For the party selling the item, I would suggest a vendor would initially offer 200 gp, but be willing to pay up to 400 gp on a DC 15 Persuasion check. Note that most vendors are unlikely to have much more than that available in cash, although they might make a trade.
 

aco175

Legend
The cost to make could be 500gp, but the resell price should be higher. A cobbler makes a pair of shoes to sell and needs to make a profit. The grocery store sells a can of Coke for $1.00, but bought it for much less depending on contracts and volume buying. Plus, the buying pool for a magic item is much less than a can of Coke- which can be for good or ill. Traditionally nobody would make one unless they already had a buyer and an agreed upon price. I would likely put that sell price around 1,000gp. The negative problem is that few people may want to buy a 2nd hand item. You may want to sell it for 1,000gp but have to settle on less, maybe 1d4x100gp less.

You can also have a few checks or side quests tied to selling an item to find a buyer to increase the price. Maybe the head of a thieves' guild wants one and could try to steal it or is willing to purchase it, same with the captain of the guard. In my game, the players may just want to hire a merchant to sell it and pay his commission.
 

jgsugden

Legend
Role play it out. It doesn't need to be an epic conversation, but rather than just saying, "You get X gold for it", give them a chance for a quick exchange with an NPC and then consider if you can use that in storybuilding.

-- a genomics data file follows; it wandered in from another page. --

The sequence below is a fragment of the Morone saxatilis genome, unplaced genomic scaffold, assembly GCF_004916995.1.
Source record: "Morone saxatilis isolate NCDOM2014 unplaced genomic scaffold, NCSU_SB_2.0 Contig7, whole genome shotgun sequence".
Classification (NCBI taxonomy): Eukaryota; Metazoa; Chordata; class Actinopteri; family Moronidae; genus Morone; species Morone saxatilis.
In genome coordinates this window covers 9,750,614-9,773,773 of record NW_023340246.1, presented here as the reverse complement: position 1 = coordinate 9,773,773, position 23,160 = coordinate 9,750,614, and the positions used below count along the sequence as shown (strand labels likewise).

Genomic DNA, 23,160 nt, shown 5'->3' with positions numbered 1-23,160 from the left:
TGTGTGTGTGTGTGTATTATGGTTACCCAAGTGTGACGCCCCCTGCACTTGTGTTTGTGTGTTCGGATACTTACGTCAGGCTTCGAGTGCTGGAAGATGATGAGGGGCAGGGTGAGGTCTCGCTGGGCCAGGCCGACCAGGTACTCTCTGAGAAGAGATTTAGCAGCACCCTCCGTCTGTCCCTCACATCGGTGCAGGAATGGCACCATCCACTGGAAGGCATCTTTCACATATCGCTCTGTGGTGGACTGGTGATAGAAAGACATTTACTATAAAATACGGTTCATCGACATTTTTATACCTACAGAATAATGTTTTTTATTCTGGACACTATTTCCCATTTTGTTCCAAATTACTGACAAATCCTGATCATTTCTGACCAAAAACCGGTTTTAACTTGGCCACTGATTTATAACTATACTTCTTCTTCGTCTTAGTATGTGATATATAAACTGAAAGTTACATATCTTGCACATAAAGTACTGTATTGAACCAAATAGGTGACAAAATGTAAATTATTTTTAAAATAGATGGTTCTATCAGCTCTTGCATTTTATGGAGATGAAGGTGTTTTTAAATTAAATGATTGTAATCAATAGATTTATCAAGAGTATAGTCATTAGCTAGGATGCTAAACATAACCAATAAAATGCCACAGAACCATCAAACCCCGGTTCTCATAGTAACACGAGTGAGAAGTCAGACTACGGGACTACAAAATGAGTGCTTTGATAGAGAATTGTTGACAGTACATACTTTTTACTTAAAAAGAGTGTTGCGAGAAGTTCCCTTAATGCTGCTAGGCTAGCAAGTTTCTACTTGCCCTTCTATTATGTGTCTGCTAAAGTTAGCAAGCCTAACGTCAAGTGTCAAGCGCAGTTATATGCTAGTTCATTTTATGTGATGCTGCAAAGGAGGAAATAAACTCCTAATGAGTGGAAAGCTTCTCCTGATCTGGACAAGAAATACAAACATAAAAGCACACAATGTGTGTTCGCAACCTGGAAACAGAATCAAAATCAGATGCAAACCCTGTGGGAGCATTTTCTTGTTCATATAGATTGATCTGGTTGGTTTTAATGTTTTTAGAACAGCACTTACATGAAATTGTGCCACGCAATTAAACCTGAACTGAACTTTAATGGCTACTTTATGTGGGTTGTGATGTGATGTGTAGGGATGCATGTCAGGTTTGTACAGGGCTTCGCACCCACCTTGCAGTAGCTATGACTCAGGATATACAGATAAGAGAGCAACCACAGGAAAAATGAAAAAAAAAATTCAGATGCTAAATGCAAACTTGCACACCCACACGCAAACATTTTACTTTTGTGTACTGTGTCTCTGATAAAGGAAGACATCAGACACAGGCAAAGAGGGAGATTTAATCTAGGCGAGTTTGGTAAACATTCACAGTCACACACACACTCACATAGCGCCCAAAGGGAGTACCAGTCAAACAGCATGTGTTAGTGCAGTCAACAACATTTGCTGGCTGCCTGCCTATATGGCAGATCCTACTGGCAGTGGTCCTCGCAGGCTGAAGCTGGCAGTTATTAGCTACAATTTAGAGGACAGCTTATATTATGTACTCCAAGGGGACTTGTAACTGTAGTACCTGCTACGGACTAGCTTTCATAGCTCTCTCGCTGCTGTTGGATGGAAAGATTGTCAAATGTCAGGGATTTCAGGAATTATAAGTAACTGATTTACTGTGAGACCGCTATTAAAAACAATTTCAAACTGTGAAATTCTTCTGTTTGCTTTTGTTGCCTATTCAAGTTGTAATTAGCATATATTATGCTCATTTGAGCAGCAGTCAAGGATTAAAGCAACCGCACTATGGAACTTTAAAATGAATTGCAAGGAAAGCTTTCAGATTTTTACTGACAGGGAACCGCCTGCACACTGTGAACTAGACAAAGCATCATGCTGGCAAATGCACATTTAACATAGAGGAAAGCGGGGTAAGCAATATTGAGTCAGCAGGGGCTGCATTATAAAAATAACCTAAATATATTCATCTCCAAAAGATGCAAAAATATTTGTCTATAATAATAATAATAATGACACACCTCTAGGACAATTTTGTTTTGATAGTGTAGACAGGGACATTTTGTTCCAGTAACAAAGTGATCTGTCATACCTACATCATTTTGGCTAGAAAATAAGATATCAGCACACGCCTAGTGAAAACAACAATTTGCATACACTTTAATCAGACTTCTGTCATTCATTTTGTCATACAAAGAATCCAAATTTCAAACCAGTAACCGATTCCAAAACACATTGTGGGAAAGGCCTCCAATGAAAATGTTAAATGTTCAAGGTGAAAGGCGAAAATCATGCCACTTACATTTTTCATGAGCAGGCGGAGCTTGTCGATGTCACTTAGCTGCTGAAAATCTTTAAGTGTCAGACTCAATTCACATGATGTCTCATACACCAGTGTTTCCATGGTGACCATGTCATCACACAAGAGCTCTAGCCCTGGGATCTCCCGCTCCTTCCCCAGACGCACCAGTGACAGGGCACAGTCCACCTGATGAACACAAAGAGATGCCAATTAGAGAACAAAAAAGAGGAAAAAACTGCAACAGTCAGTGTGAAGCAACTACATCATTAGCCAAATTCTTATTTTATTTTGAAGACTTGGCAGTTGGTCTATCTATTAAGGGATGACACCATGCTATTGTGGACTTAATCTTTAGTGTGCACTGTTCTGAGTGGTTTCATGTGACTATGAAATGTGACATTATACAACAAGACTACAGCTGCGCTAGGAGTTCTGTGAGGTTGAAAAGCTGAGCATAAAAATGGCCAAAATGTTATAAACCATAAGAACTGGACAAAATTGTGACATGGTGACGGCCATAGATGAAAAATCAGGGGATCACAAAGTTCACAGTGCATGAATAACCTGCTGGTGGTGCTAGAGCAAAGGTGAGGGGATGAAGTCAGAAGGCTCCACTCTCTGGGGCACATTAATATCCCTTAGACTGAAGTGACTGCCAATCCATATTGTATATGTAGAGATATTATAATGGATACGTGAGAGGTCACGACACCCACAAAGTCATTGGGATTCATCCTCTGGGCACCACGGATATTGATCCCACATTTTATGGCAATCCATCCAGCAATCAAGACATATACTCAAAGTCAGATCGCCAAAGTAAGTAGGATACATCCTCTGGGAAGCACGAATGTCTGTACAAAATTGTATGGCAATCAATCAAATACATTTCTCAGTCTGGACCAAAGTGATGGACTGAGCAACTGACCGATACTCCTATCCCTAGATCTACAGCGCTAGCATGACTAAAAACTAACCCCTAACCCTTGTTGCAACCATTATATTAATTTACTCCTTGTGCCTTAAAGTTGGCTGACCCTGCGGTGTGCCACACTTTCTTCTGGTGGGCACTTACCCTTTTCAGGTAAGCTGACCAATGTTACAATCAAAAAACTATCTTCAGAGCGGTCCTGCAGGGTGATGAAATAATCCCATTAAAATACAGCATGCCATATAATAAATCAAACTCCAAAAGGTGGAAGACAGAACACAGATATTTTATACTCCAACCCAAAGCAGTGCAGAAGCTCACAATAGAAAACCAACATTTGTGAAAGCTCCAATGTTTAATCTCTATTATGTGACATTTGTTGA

Where are they? Is there someone there that really wants it? Can the PCs figure out someone that might want to buy it? If so, what would they use it for and what is that worth to them?

If they're in a small village, the potential buyers would be very limited. Maybe they can get the village mayor or the constable to buy it to provide crowd control or protection if the village is attacked. Maybe they need to travel someplace else to find a buyer. Even if they find a buyer, is it going to be the best price?

If they're in a huge town, there might be other adventurers that want it - or the thieves guild might want it for when a job goes wrong.

If the PCs are known to have it, and then it is used in a robbery, or by the adventurers when they do something wrong, that can be used to pull the PCs into a storyline you have for them. What if a cult ends up with it and uses it to kidnap local nobility?

And if you want to steer clear of this level of detail, give them a chance to meet a broker. That gives you the chance for a role play and perhaps a way to sell the item for a better price than they can get locally.
 

hopeless

Adventurer
Who actually owns the wand?
If they're a wizard they might be able to exchange it for access to new spells for instance.
It might be exchanged instead of paying money on taxes, to actually sell it they'd need to find someone willing to act as a buyer or function as a go between for someone who might be interested in buying it.
My initial reaction was 300 gold.